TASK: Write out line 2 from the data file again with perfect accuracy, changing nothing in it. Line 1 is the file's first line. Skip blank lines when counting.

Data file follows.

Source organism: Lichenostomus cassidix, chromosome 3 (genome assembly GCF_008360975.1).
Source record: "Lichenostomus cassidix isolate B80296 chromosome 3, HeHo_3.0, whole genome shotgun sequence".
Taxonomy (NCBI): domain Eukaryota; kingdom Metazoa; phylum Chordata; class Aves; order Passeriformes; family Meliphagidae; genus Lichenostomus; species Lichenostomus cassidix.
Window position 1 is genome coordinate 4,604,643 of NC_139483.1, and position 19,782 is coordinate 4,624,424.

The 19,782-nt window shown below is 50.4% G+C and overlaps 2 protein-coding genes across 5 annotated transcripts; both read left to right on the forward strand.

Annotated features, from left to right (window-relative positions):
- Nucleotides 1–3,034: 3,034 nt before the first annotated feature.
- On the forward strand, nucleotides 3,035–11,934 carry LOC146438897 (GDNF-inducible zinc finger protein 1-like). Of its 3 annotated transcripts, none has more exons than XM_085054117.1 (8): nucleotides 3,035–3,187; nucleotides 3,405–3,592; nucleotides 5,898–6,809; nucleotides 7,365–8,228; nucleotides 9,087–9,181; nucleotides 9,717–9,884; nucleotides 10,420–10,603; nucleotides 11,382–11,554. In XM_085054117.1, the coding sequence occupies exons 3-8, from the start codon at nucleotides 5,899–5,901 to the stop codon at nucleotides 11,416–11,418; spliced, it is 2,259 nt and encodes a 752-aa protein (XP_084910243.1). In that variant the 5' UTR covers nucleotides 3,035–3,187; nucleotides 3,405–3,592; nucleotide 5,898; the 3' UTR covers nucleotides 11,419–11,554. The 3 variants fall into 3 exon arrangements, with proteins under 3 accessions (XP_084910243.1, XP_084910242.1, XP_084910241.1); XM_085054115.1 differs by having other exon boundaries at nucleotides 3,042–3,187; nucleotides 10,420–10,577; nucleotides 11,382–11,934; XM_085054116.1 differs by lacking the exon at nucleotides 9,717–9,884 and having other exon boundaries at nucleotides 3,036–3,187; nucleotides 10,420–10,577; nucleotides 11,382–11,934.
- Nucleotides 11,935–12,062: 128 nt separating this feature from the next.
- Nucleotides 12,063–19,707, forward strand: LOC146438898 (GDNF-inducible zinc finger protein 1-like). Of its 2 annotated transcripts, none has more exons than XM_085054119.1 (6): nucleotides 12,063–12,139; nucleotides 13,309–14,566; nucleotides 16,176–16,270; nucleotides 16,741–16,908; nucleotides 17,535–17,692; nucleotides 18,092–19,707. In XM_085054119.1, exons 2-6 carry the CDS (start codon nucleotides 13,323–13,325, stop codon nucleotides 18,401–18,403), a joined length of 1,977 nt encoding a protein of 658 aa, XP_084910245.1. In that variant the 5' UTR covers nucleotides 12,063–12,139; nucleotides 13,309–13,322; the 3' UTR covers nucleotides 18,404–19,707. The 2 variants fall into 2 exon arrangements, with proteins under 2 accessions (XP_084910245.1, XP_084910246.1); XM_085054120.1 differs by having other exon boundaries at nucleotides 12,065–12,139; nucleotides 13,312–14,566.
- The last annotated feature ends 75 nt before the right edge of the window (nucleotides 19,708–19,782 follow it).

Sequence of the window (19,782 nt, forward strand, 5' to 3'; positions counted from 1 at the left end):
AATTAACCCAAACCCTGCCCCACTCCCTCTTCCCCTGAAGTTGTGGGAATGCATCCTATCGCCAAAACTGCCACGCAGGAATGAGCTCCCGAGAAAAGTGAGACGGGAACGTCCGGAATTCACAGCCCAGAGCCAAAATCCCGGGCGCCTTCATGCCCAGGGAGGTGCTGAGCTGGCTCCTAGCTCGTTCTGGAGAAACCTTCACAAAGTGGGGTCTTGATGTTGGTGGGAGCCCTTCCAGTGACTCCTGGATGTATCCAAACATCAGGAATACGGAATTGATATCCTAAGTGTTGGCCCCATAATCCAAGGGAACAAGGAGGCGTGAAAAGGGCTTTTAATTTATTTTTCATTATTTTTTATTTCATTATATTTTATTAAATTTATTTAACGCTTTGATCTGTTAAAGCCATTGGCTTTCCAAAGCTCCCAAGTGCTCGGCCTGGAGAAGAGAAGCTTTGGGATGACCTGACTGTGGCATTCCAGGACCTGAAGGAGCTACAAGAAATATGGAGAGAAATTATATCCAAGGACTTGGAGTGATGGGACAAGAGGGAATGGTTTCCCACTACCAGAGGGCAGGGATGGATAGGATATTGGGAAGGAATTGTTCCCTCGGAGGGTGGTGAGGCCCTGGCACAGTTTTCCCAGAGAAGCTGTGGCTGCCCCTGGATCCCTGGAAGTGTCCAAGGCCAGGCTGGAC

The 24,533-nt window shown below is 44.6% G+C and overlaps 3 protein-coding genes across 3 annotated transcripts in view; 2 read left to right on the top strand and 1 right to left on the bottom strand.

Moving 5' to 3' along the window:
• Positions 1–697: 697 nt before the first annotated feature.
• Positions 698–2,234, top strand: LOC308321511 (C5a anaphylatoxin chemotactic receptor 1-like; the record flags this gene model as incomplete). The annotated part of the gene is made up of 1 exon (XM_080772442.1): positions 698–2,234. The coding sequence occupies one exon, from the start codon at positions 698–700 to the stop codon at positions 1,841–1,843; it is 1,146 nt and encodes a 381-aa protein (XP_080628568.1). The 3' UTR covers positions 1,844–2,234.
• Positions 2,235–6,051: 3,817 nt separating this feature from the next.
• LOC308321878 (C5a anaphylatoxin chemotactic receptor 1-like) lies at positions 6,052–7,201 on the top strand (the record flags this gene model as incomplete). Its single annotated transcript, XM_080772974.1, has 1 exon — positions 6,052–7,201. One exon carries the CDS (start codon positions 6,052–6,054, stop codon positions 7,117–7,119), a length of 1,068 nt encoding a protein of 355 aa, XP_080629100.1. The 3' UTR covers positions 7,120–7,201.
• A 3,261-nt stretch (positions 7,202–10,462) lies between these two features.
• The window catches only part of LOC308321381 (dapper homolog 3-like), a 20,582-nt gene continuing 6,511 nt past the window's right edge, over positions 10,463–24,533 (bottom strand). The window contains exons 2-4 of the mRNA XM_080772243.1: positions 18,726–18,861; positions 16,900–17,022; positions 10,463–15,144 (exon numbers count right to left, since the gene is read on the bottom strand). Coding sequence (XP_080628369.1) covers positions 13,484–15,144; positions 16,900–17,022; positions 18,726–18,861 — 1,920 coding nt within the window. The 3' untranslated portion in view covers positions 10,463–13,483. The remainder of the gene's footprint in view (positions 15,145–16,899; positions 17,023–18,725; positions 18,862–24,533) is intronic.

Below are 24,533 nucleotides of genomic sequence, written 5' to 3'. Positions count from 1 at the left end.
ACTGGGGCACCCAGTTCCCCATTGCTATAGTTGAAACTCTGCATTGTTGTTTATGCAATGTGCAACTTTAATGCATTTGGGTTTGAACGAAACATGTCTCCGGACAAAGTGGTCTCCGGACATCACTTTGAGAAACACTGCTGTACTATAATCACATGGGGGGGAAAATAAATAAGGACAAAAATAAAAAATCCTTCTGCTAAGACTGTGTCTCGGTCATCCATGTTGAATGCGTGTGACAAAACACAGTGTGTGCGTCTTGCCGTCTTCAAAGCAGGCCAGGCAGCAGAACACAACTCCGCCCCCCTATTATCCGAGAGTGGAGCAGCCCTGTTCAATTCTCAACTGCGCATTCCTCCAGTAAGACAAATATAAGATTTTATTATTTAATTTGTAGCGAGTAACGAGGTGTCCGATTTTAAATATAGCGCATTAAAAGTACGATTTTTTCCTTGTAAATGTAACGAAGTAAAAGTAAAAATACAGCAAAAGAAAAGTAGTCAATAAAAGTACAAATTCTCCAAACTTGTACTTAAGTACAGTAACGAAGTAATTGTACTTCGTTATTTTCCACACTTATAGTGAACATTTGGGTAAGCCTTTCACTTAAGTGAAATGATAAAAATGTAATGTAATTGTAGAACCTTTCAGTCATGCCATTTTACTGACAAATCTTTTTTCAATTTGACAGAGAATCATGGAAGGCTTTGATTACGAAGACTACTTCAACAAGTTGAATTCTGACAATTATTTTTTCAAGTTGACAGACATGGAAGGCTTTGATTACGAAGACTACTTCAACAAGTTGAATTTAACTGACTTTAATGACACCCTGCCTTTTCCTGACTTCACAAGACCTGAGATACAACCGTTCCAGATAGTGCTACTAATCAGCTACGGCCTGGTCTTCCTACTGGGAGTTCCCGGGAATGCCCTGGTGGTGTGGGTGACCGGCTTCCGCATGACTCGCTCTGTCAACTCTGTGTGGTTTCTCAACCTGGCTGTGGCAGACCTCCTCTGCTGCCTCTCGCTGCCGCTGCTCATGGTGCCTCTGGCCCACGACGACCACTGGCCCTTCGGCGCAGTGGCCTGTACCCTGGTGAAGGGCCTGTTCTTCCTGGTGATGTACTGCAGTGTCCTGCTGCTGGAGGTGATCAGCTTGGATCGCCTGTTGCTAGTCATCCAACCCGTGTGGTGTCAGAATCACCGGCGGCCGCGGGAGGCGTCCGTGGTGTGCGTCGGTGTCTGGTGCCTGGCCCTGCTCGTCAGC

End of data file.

Source record: "Lichenostomus cassidix isolate B80296 chromosome 3, HeHo_3.0, whole genome shotgun sequence".